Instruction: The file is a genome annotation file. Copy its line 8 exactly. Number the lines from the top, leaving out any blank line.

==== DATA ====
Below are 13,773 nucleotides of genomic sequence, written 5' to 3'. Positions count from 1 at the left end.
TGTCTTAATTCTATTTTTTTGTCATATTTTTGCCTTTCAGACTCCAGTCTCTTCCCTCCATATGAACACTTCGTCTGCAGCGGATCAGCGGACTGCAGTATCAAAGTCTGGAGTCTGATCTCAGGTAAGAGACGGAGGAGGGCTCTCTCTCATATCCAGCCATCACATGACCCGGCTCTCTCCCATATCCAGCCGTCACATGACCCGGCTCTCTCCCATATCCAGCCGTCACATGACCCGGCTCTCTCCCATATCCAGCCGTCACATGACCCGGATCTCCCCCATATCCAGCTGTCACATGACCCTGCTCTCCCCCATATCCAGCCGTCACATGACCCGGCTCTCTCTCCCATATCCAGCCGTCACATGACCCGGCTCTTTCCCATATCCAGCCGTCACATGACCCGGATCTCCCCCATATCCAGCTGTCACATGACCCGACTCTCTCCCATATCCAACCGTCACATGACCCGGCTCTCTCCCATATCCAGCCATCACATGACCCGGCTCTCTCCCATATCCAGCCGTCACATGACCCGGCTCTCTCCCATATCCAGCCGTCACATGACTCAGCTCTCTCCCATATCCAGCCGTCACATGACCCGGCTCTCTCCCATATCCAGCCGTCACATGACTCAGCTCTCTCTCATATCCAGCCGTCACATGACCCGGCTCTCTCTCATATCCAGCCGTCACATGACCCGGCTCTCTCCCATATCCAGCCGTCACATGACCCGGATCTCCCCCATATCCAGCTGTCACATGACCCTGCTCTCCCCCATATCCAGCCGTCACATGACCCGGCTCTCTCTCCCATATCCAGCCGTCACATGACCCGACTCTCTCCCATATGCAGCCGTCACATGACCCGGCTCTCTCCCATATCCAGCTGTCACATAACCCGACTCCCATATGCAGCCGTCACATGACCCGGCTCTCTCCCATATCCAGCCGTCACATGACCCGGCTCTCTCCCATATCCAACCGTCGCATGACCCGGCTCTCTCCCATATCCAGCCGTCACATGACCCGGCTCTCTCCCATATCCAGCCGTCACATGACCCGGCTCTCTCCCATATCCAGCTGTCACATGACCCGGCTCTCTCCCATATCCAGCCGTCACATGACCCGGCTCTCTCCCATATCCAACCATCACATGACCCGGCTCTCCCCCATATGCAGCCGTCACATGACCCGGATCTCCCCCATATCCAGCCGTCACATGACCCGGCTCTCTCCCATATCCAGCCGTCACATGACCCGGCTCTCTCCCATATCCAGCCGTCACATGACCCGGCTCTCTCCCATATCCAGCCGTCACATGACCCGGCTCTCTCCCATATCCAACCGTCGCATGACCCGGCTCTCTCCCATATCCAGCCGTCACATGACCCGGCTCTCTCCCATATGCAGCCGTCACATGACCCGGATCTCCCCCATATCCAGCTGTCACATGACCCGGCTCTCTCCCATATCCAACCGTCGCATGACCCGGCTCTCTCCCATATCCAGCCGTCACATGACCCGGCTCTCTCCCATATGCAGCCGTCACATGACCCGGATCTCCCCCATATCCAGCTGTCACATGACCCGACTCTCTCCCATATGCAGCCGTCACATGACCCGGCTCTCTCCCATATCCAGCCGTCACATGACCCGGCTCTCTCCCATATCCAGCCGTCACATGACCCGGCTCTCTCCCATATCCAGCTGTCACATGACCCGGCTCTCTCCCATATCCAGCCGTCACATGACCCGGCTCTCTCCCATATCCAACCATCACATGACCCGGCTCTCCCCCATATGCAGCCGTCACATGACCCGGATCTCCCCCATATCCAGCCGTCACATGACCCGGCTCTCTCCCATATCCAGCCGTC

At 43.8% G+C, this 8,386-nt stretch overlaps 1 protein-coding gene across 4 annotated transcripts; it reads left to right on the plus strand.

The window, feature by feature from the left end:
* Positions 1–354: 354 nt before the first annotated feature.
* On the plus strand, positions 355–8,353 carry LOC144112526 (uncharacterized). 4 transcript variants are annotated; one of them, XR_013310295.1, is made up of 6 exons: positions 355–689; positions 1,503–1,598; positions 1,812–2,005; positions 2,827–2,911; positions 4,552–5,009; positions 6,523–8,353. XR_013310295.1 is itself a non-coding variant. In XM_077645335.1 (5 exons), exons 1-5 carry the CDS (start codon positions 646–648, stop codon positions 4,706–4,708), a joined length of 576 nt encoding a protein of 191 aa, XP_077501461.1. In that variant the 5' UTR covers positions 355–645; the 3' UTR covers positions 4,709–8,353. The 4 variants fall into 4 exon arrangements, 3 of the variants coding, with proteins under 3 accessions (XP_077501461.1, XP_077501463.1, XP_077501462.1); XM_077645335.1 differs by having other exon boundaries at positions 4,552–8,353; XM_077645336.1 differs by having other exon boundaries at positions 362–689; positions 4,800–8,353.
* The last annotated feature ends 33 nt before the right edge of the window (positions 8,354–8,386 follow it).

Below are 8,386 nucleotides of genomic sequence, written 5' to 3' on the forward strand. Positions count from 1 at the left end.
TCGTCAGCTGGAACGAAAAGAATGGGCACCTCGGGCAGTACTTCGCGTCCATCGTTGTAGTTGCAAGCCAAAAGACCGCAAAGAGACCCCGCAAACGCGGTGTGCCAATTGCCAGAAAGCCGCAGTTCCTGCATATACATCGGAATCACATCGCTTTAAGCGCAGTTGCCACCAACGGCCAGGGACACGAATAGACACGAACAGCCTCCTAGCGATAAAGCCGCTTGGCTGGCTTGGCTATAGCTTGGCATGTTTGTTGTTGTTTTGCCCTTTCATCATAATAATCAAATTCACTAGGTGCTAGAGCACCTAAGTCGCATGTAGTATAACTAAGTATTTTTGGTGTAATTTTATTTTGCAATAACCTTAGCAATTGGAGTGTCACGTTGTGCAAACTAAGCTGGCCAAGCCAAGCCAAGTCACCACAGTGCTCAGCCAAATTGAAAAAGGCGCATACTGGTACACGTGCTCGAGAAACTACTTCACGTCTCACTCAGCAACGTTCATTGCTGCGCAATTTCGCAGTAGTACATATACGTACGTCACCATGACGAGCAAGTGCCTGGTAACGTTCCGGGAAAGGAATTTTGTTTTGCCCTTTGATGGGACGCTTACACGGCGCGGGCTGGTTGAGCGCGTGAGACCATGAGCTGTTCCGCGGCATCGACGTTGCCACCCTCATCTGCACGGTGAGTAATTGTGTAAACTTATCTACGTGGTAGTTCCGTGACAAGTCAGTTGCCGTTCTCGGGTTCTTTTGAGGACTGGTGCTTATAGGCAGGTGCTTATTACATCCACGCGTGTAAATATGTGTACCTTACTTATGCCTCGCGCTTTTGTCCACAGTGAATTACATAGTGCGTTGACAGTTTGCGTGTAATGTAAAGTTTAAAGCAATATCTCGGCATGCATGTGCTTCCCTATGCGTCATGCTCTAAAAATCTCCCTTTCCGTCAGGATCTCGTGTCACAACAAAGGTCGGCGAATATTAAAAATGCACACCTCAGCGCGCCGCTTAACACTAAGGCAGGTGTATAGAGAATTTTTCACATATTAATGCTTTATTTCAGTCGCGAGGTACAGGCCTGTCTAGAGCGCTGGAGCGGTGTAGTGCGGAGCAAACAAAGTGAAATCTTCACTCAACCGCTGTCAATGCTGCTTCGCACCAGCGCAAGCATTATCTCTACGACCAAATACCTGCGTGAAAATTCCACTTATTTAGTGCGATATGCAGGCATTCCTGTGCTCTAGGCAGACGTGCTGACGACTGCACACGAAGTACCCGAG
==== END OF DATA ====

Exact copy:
Below are 8,386 nucleotides of genomic sequence, written 5' to 3' on the forward strand. Positions count from 1 at the left end.